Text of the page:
This series of hairpin turns is also indicative of Elmessiri's early refusal to be boxed in, or to submit to pre-established categories; indeed, there is here a keen desire to question the validity of such categories. Such a rebelliousness is epitomised in the title of the present work, which is peppered with accounts of various encounters in American academia. These Elmessiri relates in a tongue-in-cheek, hyperbolic fashion, under such headings as "the battle of the pamphlet" and "the battle to form a socialist society" (in Rutgers University, New Jersey). In fact, the high point and perhaps the most telling episode in the first section of the book is the chapter in which Elmessiri recounts his battle against what he terms the "information wolf," representing his early attempts to break free from formalistic models of scholarship. It was also at this stage in his career that he renounced Anglo-American literary criticism, embarking instead on his exploration of the sociology of knowledge and focusing in particular on the Zionist movement, Jews and Judaism, and Israel. This exploration, which began in 1973, culminated in the publication of his Encyclopaedia in 1998.

In general, Elmessiri's quest for new analytical tools and approaches led him "from simplistic materialism to the spaciousness of humanism and faith," as he calls the fourth chapter of this book where he relates the conflict he felt between what he describes as the external/ literalist mode of materialist scholarship and the interior/interpretive mode that was latent within him. "I think according to the external model, but I simultaneously think, act and observe the behaviour of others according to the internal model," he explains. However, this explanation, which at first strikes one as being an apology for subjectivism, in fact turns out to be the prelude for an all-out attack, taking up almost a fifth of the book, on what Elmessiri variously condemns as the "irrationalism", "materialism" and "Darwinism" of contemporary Western academia. This materialist world, he says, "offers nothing sacred and holds nothing sacred," and therefore the whole of the second part of Elmessiri's autobiography is devoted to his departure from this world, both in terms of scholarly method and of personal ideology.

Academia, Elmessiri says, is an intellectual desert, the very word having lost the respect in which it was once held. The academic has become an individual devoid of imagination, content solely with appending lengthy footnotes and lists of references to his studies, or, as in the Egyptian university climate, augmenting his output by "ripping off" other scholars' works. Even among the most devoted of academics, of whom Elmessiri says that this is not true, he came to feel that some important contemplative element was missing. Western academics had become the "captives of cognitive methodologies," their vaunted objectivity being too rigid, too one- dimensional, too "photographic," "documentary," or "received," as Elmessiri calls it on various occasions here. The author's ruminations on this problem thus led him to what he terms "interpretative objectivity," defined as "a conceptual structure, or a map of knowledge that the human mind consciously and unconsciously hauls out of an enormous quantity of relationships, details and objective facts, discarding some as not pertinent while retaining others, and then linking the whole together and ordering it in such a way as to derive a general recurrent pattern."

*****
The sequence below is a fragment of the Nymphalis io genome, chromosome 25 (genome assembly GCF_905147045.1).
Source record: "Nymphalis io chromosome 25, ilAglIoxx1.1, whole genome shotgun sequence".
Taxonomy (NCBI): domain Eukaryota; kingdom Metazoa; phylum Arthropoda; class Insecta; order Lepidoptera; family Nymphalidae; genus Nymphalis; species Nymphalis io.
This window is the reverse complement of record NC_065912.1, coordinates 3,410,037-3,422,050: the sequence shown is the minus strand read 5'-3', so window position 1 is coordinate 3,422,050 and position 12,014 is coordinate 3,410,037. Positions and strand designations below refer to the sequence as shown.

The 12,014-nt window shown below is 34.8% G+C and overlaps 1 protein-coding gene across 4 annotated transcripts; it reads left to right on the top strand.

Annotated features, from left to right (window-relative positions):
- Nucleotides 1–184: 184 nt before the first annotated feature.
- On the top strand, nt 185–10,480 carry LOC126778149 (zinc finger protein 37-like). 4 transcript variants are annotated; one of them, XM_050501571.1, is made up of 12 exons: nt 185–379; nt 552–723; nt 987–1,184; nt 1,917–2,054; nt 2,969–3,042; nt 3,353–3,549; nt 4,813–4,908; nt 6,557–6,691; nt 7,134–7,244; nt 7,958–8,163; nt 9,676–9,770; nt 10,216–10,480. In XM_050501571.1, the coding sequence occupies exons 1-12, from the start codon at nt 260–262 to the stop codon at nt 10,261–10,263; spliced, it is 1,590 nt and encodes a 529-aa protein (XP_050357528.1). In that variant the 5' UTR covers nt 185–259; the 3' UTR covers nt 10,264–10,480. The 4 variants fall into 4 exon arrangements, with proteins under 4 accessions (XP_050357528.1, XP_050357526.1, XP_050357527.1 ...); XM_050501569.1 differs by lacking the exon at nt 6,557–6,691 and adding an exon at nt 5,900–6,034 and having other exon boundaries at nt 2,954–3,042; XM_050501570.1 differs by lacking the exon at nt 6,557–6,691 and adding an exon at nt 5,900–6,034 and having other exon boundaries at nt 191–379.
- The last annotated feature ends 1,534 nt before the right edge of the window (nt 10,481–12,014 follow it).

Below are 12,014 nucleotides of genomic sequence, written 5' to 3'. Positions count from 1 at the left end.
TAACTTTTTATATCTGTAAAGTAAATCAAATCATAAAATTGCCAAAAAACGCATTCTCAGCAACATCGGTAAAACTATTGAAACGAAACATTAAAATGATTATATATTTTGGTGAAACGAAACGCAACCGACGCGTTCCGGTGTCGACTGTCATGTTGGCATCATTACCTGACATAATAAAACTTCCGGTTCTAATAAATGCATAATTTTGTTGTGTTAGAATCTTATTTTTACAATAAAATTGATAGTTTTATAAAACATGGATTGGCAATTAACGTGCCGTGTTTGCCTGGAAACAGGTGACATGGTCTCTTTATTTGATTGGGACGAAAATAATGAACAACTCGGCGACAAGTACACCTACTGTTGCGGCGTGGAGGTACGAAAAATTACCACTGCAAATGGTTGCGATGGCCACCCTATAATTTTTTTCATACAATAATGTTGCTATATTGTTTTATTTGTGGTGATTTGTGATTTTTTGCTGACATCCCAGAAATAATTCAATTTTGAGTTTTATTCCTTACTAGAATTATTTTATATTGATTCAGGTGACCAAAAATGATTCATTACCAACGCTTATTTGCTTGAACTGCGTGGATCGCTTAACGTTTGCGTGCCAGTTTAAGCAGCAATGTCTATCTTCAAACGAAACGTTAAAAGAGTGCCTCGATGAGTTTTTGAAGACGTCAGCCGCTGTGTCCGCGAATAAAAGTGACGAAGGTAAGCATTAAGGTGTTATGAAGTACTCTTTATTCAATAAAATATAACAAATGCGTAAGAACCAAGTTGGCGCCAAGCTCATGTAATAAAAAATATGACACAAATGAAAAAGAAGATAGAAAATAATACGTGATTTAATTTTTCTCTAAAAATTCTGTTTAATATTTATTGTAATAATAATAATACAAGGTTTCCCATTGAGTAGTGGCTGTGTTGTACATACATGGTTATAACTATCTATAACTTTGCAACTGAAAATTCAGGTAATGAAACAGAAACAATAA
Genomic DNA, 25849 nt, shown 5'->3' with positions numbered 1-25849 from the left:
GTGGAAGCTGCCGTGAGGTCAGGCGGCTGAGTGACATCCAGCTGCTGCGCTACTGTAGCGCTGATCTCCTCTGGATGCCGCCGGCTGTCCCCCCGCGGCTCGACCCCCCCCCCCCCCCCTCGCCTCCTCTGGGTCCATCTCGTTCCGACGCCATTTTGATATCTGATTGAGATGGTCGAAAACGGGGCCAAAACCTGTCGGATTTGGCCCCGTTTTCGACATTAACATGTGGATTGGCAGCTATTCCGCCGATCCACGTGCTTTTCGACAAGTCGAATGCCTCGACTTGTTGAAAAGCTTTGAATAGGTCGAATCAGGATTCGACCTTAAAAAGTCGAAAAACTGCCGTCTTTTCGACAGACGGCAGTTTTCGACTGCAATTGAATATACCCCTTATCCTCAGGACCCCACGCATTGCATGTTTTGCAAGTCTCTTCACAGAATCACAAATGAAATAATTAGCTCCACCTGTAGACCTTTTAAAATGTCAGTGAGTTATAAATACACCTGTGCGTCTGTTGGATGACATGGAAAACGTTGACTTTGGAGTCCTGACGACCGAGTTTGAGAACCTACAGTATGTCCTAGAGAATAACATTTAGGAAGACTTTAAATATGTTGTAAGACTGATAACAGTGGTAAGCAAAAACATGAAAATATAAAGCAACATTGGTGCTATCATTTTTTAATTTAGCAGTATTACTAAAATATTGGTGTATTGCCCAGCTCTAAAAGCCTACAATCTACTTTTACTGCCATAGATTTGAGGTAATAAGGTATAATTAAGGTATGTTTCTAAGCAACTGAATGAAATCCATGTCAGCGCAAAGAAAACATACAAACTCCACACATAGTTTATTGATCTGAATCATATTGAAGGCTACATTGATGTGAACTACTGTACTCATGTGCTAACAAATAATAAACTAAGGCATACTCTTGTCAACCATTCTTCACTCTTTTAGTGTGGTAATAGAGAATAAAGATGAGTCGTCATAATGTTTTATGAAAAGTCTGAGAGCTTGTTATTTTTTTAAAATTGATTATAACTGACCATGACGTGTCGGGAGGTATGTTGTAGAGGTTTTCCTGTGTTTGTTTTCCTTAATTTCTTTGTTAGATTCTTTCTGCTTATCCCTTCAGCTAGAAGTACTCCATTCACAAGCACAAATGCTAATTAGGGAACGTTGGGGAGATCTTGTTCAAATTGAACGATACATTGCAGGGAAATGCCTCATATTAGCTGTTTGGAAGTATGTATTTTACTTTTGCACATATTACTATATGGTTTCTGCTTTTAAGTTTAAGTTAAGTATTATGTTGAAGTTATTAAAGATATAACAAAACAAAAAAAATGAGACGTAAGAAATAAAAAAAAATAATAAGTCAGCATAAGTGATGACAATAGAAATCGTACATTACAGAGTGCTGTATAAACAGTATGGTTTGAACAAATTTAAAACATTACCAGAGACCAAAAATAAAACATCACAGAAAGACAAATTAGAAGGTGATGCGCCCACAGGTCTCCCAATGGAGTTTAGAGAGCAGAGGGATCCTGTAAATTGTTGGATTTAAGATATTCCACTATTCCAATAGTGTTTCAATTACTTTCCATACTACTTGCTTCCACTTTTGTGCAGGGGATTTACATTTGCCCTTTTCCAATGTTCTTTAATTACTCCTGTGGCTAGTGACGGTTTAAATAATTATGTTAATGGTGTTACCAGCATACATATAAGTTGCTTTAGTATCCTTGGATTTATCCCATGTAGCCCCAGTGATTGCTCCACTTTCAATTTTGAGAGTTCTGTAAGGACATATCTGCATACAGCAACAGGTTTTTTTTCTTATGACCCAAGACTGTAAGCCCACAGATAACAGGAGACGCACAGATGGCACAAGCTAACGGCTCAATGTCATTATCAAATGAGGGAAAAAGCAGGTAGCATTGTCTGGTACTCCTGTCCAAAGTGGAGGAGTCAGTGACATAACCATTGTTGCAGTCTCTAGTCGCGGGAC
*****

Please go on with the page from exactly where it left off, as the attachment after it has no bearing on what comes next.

While this may describe what Elmessiri thought he was doing in designing his original thought-mode, the fact remains, however, that it is a mode of thought that is strongly influenced by Islamist ideology. Indeed, this influence may be at the root of certain blind spots in the author's criticisms. For example, Elmessiri holds that Western imperialism is inherently prone to the extermination of other peoples, citing in support of this contention the records of Prussia under the Kaisers, colonialist France, the US, the Anglo-Saxon settlers of Australia and of course, Israel. However, in this account he fails to mention the Ottoman Empire, seat of the Islamic Caliphate, which, until its last breath, was no less brutal against the peoples it subjugated, finally handing them over, devastated and wretched, to the European colonial powers.

Abdel-Wahab Elmessiri
"This series of hairpin turns is also indicative of Elmessiri's early refusal to be boxed in, or to submit to pre-established categories; indeed, there is here a keen desire to question the validity of such categories. Such a rebelliousness is epitomised in the title of the present work."